geriatrics


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Related to geriatrics: Geriatric nursing

geriatrics

 [jer″e-at´riks]
the branch of health care dealing with the problems of aging and diseases of the aged; it is related to the science of gerontology, which is the study of the aging process in all its aspects, social as well as biologic. Geriatrics grows increasingly important as modern medicine and a rising standard of living lengthen life expectancy and increase the proportion of aged persons in society.

An important part of geriatrics is helping older persons live happy and satisfying lives. Geriatric specialists encourage their patients to follow useful and interesting pursuits and to adopt a sound mental attitude toward aging itself. The prevention of disease is also important in geriatrics, and stress is placed on suitable exercise, rest, and nutrition, and on maintenance of proper body weight. Regular and thorough medical examinations are another essential factor in the control of illness.

In geriatrics, there is also concern for the older person's psychological welfare, such as social contacts, economic security, interest in living, work opportunities after retirement, and continuing sense of belonging to society. Geriatrics recognizes that health of mind is essential to the health of the body.

ger·i·at·rics

(jer'ē-at'riks),
The branch of medicine concerned with the health care of the elderly.
[G. gēras, old age, + iatrikos, healing]

geriatrics

(jĕr′ē-ăt′rĭks)
n. (used with a sing. verb)
The branch of medicine that deals with the diagnosis and treatment of diseases and problems specific to elderly people.

Healthcare of the Elderly

Healthcare of the Elderly
Generally refers to a department of geriatric care in the UK.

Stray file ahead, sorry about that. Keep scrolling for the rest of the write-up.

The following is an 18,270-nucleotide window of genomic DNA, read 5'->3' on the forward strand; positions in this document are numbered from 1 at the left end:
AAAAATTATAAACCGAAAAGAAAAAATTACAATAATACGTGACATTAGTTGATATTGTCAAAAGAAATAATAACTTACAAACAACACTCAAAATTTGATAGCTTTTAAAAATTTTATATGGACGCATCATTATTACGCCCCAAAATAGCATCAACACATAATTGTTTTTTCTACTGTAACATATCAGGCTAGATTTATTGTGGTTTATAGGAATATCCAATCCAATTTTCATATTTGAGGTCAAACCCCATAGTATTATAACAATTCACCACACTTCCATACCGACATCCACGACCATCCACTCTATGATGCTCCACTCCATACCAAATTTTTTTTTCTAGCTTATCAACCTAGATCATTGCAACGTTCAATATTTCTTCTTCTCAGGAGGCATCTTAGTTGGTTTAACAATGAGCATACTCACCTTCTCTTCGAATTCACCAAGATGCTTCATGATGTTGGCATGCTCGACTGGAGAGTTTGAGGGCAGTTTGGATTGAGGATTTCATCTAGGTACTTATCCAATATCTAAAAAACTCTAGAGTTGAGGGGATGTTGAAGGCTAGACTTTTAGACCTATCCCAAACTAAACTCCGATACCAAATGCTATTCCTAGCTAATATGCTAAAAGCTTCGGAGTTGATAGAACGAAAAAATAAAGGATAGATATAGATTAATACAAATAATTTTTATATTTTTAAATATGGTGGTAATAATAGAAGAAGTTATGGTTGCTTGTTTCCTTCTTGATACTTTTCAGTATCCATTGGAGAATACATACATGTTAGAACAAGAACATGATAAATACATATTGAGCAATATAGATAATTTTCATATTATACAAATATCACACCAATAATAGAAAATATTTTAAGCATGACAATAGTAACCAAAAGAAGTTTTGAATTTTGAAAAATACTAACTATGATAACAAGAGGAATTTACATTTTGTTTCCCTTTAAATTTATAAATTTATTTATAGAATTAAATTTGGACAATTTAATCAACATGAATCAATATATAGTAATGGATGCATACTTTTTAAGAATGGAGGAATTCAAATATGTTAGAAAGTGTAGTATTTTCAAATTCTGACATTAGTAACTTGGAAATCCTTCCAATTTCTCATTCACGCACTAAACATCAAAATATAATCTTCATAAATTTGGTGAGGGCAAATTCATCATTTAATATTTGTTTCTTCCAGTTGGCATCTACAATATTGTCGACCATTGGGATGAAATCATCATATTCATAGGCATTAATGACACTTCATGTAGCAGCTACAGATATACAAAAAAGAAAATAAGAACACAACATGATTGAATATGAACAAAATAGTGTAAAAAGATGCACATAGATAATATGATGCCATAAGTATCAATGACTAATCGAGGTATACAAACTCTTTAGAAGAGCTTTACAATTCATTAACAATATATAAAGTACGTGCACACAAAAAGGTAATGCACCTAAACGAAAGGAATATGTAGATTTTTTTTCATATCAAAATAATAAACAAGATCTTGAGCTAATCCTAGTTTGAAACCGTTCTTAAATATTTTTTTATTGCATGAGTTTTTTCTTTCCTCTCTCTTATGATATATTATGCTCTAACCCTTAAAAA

healthcare of the elderly
Refers to a range of specialist services for older people.

geriatrics

The specialty dedicated to the care and management of the elderly; life expectancy–LE in 1900–US, 45 yrs; LE in 2002, 77 in ♂; 81 in ♀. Cf Gerontology, Todeserwartung.

ger·i·at·rics

(jer'ē-at'riks)
The branch of medicine concerned with the medical problems and care of old people.
[G. gēras, old age, + iatrikos, healing]
References in periodicals archive ?
Two groups were formed according to age: geriatric group (65 years or above), non-geriatric group (between 18 and 64 years).
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If you talked about holding a geriatric conference 10 years ago, nobody would support you.
In an early literature review, Happell and Brooker (2001) concluded that only 1.9 percent of students were considering a career in geriatric nursing.
The team developed a multimedia interprofessional resource web site to educate and improve geriatric care at the home institution.
Initial findings from the ongoing study of 1,347 elderly individuals with a mean age of 77 years and a variety of malignant diseases indicate that 51% of patients assessed using a systematic battery of geriatric screening tests had additional problems.